The MIMM, which Trainor heads up, is an interdisciplinary group of researchers including psychologists, neuroscientists, music theorists, musicians, dancers, media artists, mathematicians, kinesiologists, health scientists and engineers. Part of their function is to study how the musical experience affects brain development, how musical training and exposure affects language, and cognitive and social abilities. In 2012 the institute released results from a study that was the first of its kind.

In the study, groups of babies and their parents spent six months participating in one of two types of weekly music instruction. One class involved interactive music-making and learning a small set of lullabies, nursery rhymes and songs with actions, and parents and infants worked together to learn to play percussion instruments, take turns and sing specific songs. In the other music class, infants and parents played at various toy stations while recordings from the Baby Einstein series played in the background.

Babies from the interactive classes showed better early communication skills, such as pointing at objects that were out of reach and waving goodbye. Socially, these babies also smiled more, were easier to soothe, and showed less distress when things were unfamiliar or didn’t go their way.

While both class types included listening to music and all the infants heard a similar amount of music at home, a big difference between the classes was the interactive exposure to music.


Got the music in you

Cape Town-based mom Kirsty Savides and Joburg mom Magdalene Minnaar are both musical, so this naturally flowed into their parenting but, reassuringly, the way they integrate music into their children’s lives is simple enough for any parent to consider.

Kirsty exposed her son to music in utero and was already getting positive cues. “I was teaching piano while pregnant with him,” she says, “and he would jump around like crazy in my belly during the lessons.” Short of moms-to-be being able to play the piano, many moms like to play baroque or classical music in the house when it’s time to wind down. Quite remarkably, there are studies indicating that infants remember sounds experienced in the last couple of months, before birth.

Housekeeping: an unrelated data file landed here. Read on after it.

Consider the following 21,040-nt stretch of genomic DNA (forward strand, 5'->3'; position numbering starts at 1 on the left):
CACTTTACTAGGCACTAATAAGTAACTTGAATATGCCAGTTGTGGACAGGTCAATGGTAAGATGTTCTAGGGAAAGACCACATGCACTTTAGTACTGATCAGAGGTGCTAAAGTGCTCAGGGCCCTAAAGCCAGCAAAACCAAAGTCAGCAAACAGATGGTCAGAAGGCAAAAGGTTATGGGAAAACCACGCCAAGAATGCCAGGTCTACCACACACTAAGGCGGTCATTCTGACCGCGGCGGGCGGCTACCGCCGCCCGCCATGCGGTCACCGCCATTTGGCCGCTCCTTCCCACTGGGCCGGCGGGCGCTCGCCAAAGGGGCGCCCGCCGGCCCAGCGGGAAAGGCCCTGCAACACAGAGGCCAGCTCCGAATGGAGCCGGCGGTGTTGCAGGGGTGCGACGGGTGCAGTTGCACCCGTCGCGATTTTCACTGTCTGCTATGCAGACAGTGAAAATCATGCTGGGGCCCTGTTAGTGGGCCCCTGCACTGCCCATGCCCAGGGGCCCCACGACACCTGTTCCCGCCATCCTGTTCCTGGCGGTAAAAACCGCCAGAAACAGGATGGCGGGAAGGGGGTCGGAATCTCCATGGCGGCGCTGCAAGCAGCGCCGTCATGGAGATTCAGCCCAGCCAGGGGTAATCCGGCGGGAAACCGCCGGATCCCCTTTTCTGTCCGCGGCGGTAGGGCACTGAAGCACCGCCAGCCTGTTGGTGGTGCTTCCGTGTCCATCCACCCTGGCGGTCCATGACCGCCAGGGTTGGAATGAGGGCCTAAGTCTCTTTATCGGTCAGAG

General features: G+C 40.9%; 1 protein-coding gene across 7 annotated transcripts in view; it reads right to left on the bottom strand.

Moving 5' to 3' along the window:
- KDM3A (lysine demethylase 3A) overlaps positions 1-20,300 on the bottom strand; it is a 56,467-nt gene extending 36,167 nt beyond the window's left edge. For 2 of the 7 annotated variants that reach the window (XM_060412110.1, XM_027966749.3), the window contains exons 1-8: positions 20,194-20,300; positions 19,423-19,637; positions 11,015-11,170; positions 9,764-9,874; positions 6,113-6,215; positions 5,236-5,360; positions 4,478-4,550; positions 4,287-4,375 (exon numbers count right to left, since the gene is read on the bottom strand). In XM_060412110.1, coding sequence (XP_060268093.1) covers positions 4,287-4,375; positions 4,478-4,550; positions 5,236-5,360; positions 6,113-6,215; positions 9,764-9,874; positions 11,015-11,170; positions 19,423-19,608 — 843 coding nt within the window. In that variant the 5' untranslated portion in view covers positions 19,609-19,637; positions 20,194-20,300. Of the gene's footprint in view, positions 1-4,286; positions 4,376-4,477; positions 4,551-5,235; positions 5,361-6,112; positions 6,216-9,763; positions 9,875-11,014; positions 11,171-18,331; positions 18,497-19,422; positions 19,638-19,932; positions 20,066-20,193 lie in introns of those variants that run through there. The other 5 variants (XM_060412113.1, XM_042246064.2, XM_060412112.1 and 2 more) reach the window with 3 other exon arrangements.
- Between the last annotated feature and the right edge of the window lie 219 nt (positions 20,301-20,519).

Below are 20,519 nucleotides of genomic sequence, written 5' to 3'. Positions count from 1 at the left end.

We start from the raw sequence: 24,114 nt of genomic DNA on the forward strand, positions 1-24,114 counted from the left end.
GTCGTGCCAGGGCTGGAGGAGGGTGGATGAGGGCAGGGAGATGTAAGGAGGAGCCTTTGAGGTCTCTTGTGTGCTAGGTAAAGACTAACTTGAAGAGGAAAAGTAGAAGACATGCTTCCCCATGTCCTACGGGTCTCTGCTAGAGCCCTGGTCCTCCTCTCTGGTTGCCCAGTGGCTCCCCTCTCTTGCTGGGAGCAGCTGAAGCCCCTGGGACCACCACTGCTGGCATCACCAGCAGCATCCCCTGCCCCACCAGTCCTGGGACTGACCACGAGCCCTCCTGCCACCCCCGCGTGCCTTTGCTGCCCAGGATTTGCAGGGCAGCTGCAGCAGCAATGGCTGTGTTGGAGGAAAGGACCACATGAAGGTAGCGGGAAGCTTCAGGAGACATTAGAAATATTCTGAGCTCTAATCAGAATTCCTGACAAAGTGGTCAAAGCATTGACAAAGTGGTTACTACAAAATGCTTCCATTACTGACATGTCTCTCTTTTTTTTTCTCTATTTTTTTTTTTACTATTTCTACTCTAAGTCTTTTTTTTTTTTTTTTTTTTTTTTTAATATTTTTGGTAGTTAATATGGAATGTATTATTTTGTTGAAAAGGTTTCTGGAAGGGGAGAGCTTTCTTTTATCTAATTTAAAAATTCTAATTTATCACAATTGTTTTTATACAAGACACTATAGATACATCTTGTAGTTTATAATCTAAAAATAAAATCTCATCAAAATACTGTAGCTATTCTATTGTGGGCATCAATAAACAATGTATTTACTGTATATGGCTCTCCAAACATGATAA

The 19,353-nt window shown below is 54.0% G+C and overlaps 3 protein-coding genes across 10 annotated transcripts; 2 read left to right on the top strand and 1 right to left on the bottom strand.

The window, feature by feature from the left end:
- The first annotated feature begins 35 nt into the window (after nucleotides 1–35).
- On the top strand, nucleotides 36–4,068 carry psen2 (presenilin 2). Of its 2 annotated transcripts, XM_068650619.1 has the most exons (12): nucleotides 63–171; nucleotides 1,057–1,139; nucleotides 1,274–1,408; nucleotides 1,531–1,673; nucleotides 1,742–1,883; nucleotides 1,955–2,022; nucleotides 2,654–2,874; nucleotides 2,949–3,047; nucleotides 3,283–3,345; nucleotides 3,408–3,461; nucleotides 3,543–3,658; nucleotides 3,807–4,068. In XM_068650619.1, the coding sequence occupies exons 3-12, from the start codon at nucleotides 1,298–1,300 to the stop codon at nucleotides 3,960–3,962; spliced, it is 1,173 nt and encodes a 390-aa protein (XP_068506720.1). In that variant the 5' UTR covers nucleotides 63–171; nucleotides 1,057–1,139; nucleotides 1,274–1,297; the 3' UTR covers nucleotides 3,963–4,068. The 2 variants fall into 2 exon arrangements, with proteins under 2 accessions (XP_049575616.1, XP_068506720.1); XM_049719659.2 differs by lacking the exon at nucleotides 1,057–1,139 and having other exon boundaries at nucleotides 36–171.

Kirsty also had music on-hand for its calming effect when her babies were colicky. She used every opportunity to expose them to many different styles of music, such as on car trips, and she sang instructions rather than yell instructions. Experts say you should sing simple, short songs in a high soft voice to your baby – try making up one or two lines about bathing, dressing and eating. Get your toddler to dance to music regularly and play songs with lots of repetition as this will stimulate their memorising ability. Buy them instruments, and when you’re playing music get them to reproduce the rhythm they hear.

Magdalene made a soothing playlist of music, mostly Mozart and Bach, which she has played to her son Jacob, now two years old, nearly every day since his birth. “I bought him a pair of good children’s headphones so he can listen to the playlist when we are travelling,” she says. In the same way it has guided and calmed Magdalene in her own life, music has helped Jacob to become the relaxed and focussed little boy his mom sees today.